The University of Richmond is opening up its Rolodex.
In a move that reflects the university’s desire to help students land jobs after graduation, Richmond is stepping up its efforts to connect students with successful alumni. While networking among young and older graduates is nothing new, Richmond is taking some deliberate steps to connect current students more frequently and formally with those who came before. Chief among those steps is a rather novel decision to combine the university’s career services offices with alumni relations and fund-raising operations.
For obvious reasons, it’s not uncommon for alumni relations and fund raising to be joined at the hip -- and that’s long been the arrangement at Richmond. Far less traditional, however, is the notion of pulling career services operations out of student affairs -- where such programs are typically housed -- and linking that function directly with the alumni association and advancement office.
“The rationale was that we really wanted to connect our alumni with our students, and really try and harness the power of our alumni network,” said Tom Gutenberger, vice president of advancement.
“We’ve got to be more creative and I think more aggressive in helping students find jobs, and that’s why we’re going to lean harder on alumni than we ever have,” he added. “At the same time our alumni and parents are saying, 'We really want to help you do this.' ”
It's no secret that prospective students and parents pay attention to job placement rates at Richmond and elsewhere, and one of the university’s goals is certainly to assure them that there’s “gainful employment” at the end of the college journey. Richmond's latest survey of graduates, which measured job placement or graduate school attendance, found 92 percent of graduates had secured positions in six months and 95 percent had in a year.
The goals of linking alumni affairs, career services and advancement don’t end with improving placement rates, however. Richmond officials say they can further engage alumni by giving them an opportunity to help current students, and building those relationships could lead to future alumni gifts to the university. As for the students who may score a good job or internship through an alumni connection, that’s something that’s likely to strengthen the students’ own allegiances to their alma mater as well, the theory goes.
“If they feel like the university helped them get a job, it’s one more connection and level of indebtedness. I think long term that will help a great deal,” said Gutenberger, himself a 1987 Richmond graduate.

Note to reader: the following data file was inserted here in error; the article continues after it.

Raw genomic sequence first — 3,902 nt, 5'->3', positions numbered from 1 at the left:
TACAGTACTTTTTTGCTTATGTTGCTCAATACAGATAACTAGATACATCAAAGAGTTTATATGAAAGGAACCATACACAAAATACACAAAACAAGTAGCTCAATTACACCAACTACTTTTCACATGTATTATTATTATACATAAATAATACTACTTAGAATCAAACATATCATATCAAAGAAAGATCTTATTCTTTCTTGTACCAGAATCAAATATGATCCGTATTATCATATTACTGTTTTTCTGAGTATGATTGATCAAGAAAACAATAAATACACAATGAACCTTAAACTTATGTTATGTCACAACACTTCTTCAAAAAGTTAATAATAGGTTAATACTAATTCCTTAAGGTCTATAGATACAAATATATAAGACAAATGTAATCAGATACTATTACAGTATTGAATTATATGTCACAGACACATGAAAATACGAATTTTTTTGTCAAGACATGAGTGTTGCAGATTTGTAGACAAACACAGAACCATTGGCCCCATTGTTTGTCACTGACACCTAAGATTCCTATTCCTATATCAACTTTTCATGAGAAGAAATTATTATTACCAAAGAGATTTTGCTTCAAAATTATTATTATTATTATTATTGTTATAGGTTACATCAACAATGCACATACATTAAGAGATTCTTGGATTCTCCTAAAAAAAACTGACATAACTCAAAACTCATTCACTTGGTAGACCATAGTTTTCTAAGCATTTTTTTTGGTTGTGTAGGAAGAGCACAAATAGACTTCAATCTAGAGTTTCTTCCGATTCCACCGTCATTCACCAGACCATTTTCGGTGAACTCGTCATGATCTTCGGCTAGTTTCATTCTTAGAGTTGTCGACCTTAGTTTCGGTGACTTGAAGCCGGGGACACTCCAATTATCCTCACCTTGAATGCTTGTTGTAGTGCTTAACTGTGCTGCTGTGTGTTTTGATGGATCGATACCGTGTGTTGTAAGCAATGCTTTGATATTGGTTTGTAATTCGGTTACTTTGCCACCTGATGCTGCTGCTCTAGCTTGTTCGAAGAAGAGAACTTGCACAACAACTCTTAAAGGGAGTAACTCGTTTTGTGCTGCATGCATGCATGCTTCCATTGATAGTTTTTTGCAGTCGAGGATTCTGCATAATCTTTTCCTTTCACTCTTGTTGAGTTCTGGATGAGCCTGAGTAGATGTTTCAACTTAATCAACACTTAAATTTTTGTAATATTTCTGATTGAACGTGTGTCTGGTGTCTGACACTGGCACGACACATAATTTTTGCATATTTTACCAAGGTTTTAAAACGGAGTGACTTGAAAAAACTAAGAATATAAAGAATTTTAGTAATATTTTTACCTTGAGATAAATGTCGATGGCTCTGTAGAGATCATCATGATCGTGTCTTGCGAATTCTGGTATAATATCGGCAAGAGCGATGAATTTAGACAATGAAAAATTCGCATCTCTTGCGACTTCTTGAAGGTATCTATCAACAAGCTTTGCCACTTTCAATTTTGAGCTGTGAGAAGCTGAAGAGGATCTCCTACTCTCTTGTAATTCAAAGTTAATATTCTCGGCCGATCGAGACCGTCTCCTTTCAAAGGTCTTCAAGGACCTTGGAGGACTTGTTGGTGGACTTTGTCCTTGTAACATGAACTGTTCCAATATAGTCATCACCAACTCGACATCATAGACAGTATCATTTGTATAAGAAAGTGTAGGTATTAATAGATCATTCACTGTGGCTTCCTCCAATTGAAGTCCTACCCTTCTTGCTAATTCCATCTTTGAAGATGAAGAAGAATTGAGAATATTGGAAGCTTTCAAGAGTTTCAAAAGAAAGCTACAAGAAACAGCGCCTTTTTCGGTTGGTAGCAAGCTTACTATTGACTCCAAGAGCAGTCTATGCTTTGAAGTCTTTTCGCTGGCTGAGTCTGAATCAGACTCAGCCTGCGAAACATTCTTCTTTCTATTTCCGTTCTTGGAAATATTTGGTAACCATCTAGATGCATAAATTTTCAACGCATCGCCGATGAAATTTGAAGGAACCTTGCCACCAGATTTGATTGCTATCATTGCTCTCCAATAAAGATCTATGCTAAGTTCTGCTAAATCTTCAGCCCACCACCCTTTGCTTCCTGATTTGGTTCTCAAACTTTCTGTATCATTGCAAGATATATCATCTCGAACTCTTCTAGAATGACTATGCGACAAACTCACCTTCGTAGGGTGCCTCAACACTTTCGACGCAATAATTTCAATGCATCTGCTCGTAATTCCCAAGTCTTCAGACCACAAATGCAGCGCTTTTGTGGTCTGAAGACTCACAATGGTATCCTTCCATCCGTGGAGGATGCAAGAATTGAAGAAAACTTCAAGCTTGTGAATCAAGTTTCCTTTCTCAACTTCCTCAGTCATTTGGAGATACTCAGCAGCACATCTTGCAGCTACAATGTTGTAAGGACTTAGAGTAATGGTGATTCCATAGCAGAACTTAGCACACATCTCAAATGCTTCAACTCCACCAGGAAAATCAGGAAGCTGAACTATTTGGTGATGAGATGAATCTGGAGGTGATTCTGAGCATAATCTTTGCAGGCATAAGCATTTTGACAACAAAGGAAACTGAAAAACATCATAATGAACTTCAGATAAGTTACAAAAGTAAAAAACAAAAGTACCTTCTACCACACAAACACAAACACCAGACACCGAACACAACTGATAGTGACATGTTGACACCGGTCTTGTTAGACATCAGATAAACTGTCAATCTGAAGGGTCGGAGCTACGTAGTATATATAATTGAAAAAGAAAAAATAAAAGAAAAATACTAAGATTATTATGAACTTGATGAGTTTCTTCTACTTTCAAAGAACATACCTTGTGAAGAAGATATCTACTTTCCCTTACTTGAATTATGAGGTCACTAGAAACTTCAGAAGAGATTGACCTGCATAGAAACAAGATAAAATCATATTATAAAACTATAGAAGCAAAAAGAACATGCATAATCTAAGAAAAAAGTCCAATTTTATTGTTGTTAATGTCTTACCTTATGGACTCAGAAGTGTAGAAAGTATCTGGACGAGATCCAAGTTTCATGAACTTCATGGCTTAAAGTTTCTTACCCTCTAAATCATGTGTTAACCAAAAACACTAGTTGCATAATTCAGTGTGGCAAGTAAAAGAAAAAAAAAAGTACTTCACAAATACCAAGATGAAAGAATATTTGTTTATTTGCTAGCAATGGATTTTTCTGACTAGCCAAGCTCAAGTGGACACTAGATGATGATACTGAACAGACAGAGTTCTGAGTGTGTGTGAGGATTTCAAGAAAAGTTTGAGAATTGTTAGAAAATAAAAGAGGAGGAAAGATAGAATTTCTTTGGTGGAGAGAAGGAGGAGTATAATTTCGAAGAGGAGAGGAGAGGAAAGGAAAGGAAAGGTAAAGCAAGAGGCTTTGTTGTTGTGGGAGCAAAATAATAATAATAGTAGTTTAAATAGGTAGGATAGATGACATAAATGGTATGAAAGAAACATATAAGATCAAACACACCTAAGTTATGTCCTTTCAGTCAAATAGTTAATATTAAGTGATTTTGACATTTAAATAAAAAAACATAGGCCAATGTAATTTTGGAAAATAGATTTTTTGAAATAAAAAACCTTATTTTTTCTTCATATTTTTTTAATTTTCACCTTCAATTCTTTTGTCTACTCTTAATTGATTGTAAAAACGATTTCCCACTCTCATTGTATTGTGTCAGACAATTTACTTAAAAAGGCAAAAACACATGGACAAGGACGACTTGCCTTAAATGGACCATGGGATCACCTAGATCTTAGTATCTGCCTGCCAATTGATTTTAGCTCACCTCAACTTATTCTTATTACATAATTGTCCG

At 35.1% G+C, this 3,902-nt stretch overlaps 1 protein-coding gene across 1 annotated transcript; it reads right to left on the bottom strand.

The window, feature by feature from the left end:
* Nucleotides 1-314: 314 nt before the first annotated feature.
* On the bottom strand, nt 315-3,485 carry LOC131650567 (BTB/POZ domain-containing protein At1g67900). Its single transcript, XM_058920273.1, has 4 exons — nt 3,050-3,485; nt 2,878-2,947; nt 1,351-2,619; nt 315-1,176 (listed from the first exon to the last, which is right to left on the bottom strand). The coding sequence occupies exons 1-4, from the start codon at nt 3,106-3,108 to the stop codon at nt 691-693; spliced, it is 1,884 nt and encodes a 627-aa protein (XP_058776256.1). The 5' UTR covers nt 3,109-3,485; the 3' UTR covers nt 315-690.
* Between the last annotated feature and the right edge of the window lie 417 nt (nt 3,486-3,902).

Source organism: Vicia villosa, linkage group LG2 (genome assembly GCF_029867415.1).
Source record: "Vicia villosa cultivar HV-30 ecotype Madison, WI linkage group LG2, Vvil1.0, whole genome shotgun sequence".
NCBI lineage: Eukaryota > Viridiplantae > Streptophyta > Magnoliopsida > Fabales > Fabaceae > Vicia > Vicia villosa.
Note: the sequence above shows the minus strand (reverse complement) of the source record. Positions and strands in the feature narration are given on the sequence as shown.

As far as the day-to-day advice students receive, they aren’t likely to notice a huge difference when Richmond changes its reporting structure in July. Career services personnel, who bring student affairs backgrounds with them, will still be on the front lines advising students on opportunities. But Richmond envisions significantly greater collaboration between the three offices. When advancement officers talk to potential donors – often identified through alumni affairs – they’ll be asking whether the prospects have job or internship opportunities for students, and passing that information along to career services.
It’s serendipitous that Richmond’s mascot is the spider, and university officials are already playing up the “wonderful web” of contacts they hope to introduce to students. Kristin Woods, associate vice president for alumni relations, sounds giddy as she ticks off some of the university’s favored sons and daughters: Kevin Eastman, assistant coach of the Boston Celtics; Tim Finchem, commissioner of the PGA Tour; and Melanie Liddle Healey, a high-ranking Procter & Gamble executive.
“By having an engaged alumni network, our degrees become more valuable,” said Woods, whose title will expand to associate vice president for alumni and career services come July.
Before coming to Richmond, Woods worked at Bucknell University -- an early adopter of the combined alumni, fund-raising and career services structure. Pam Keiser, interim executive director of alumni relations and career services at Bucknell, said the arrangement has allowed the university to better link students, alumni and the development office.
“We had a good relationship with our alumni office, but there definitely were some missed opportunities to be strategic with our alumni population,” said Keiser, who served as senior associate director of the career development center before the offices merged in 2008.
By way of example, Keiser notes that she never knew who development officers were meeting with prior to the merger. Now Keiser scans their travel itineraries, and she often requests that the advancement officer tell the potential donor about opportunities to work with students on career development.
The results of Bucknell’s merger have been positive, Keiser says. Despite the economic downturn, the university has added about 1,000 new internship opportunities for students in the last two years. The university’s latest job placement survey also shows that, for the class of 2009, just 5 percent of graduates were still seeking employment nine months after graduation.
Bucknell is careful to stress with students, however, that they’ll only secure the kind of positions they want if they pound the pavement themselves.
“We let them know that they need to own this. This is their future,” Keiser said. “While we’re here to advise them every step of the way, if they’re not invested in it and they’re not a part of it, it may help to increase the odds that they’re not successful.”
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